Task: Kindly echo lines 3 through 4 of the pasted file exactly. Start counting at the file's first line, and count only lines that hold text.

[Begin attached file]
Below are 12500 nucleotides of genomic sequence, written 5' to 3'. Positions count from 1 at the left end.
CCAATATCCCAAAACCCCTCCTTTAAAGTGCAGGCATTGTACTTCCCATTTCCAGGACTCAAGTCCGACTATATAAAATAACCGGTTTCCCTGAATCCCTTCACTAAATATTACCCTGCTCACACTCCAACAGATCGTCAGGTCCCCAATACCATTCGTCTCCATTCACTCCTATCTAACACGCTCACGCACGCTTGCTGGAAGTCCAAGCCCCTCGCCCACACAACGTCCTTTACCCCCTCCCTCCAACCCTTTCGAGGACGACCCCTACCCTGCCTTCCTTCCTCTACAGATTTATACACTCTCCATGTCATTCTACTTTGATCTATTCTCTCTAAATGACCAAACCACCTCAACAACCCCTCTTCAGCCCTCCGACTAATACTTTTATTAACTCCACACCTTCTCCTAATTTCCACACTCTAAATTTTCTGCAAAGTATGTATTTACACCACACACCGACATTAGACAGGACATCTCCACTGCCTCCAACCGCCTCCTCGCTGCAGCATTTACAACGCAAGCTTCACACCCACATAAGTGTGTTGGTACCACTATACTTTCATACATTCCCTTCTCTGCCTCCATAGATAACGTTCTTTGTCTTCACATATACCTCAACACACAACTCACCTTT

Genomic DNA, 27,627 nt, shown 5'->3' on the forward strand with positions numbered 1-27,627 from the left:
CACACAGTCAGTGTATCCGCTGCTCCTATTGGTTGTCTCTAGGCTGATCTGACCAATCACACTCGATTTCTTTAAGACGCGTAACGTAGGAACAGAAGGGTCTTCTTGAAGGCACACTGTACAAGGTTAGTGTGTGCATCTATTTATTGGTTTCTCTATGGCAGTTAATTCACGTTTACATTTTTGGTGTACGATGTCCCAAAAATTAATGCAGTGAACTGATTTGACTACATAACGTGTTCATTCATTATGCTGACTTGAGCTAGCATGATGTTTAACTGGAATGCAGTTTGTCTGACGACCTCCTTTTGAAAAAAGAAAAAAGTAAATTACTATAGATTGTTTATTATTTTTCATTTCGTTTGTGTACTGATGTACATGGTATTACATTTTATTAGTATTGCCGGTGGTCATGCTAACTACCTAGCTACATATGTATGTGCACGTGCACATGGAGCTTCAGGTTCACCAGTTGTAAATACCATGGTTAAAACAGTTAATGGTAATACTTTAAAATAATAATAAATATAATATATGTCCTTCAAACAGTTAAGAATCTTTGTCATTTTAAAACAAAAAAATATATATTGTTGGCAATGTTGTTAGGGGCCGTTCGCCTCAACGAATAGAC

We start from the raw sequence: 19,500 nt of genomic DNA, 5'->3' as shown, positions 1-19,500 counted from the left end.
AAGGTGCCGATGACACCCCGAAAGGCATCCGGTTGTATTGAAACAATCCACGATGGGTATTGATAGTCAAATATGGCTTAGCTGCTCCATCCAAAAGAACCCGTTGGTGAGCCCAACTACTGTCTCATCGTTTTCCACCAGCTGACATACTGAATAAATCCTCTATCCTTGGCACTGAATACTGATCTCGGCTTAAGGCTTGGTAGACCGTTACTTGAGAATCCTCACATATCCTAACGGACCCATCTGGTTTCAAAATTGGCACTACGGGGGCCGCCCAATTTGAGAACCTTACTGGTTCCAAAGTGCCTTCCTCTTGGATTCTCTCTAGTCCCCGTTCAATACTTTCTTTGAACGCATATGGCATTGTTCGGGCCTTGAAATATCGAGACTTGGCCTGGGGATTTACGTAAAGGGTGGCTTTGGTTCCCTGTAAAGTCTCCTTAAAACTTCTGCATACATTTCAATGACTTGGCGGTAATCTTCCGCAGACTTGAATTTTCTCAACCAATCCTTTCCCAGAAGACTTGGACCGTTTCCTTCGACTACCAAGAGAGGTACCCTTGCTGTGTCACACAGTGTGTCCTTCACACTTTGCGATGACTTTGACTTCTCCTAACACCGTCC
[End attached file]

Genomic DNA, 27,627 nt, shown 5'->3' on the forward strand with positions numbered 1-27,627 from the left:
CACACAGTCAGTGTATCCGCTGCTCCTATTGGTTGTCTCTAGGCTGATCTGACCAATCACACTCGATTTCTTTAAGACGCGTAACGTAGGAACAGAAGGGTCTTCTTGAAGGCACACTGTACAAGGTTAGTGTGTGCATCTATTTATTGGTTTCTCTATGGCAGTTAATTCACGTTTACATTTTTGGTGTACGATGTCCCAAAAATTAATGCAGTGAACTGATTTGACTACATAACGTGTTCATTCATTATGCTGACTTGAGCTAGCATGATGTTTAACTGGAATGCAGTTTGTCTGACGACCTCCTTTTGAAAAAAGAAAAAAGTAAATTACTATAGATTGTTTATTATTTTTCATTTCGTTTGTGTACTGATGTACATGGTATTACATTTTATTAGTATTGCCGGTGGTCATGCTAACTACCTAGCTACATATGTATGTGCACGTGCACATGGAGCTTCAGGTTCACCAGTTGTAAATACCATGGTTAAAACAGTTAATGGTAATACTTTAAAATAATAATAAATATAATATATGTCCTTCAAACAGTTAAGAATCTTTGTCATTTTAAAACAAAAAAATATATATTGTTGGCAATGTTGTTAGGGGCCGTTCGCCTCAACGAATAGAC